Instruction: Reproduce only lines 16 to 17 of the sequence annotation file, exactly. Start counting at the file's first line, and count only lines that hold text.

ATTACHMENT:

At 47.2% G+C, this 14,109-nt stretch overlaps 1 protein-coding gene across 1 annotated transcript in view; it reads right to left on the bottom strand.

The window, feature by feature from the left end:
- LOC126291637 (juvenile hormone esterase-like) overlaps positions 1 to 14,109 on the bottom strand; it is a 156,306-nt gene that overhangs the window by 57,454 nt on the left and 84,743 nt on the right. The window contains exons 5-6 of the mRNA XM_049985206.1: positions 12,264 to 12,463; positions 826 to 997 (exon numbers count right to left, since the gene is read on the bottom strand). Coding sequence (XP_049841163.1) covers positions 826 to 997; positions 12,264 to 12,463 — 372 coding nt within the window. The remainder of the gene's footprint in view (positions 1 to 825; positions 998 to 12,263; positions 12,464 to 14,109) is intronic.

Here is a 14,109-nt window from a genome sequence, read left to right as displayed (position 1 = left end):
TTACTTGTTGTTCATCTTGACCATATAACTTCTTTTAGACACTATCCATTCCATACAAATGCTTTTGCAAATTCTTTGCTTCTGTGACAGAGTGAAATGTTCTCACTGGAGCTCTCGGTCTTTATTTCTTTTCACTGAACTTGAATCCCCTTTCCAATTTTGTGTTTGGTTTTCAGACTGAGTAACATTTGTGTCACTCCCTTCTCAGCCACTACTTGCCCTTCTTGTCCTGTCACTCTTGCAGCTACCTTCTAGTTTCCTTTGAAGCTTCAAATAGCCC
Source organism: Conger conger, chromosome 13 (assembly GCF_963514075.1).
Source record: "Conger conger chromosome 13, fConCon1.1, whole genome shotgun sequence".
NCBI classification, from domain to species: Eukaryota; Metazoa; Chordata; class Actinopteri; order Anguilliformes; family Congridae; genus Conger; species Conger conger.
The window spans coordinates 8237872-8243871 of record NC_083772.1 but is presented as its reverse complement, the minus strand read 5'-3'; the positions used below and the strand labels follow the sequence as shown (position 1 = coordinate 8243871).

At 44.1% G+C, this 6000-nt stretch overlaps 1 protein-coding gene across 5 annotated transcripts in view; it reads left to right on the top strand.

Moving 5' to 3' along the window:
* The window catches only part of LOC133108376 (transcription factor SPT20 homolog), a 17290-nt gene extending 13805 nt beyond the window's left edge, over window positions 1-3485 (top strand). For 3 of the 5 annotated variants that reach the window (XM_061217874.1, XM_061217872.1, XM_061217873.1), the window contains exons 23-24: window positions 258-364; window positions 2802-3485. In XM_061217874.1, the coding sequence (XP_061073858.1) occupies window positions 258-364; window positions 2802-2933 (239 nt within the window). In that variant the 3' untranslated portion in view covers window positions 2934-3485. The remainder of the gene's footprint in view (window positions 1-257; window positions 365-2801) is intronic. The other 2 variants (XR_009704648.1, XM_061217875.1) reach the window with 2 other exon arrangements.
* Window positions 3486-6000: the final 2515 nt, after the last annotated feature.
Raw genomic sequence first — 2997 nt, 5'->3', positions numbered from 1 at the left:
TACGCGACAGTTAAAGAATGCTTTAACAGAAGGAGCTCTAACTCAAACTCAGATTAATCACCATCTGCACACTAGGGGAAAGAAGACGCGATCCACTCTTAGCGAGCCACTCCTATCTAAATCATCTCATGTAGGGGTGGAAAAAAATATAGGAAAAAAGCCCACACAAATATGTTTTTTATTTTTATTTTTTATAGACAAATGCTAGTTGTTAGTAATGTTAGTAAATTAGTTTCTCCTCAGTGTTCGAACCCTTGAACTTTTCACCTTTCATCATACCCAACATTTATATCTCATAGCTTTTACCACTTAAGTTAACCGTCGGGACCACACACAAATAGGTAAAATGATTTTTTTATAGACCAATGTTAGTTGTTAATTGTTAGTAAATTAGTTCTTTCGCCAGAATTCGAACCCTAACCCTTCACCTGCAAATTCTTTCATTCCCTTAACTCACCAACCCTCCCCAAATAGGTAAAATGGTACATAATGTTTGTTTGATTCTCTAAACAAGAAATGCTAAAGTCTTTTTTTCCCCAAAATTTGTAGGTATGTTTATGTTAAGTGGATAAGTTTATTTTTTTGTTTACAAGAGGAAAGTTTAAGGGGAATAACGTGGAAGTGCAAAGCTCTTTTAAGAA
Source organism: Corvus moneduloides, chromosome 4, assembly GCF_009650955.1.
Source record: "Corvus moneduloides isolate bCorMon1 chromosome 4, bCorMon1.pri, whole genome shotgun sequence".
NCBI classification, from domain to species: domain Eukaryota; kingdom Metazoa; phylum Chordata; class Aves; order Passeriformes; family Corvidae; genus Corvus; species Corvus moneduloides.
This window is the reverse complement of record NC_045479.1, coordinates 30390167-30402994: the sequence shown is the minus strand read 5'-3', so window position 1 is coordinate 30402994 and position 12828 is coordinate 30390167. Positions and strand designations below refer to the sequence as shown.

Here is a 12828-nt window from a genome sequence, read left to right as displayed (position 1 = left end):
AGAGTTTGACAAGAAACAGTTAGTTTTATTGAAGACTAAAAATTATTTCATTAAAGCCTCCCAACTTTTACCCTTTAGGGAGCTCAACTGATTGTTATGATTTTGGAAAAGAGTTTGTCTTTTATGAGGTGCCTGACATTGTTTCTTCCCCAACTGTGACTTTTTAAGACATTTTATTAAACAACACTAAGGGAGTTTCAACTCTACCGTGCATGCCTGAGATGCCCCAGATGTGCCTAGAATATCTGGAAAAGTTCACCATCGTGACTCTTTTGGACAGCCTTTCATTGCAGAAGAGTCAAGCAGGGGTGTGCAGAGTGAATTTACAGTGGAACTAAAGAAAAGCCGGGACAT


Source organism: Corvus moneduloides, chromosome 4, assembly GCF_009650955.1.
Source record: "Corvus moneduloides isolate bCorMon1 chromosome 4, bCorMon1.pri, whole genome shotgun sequence".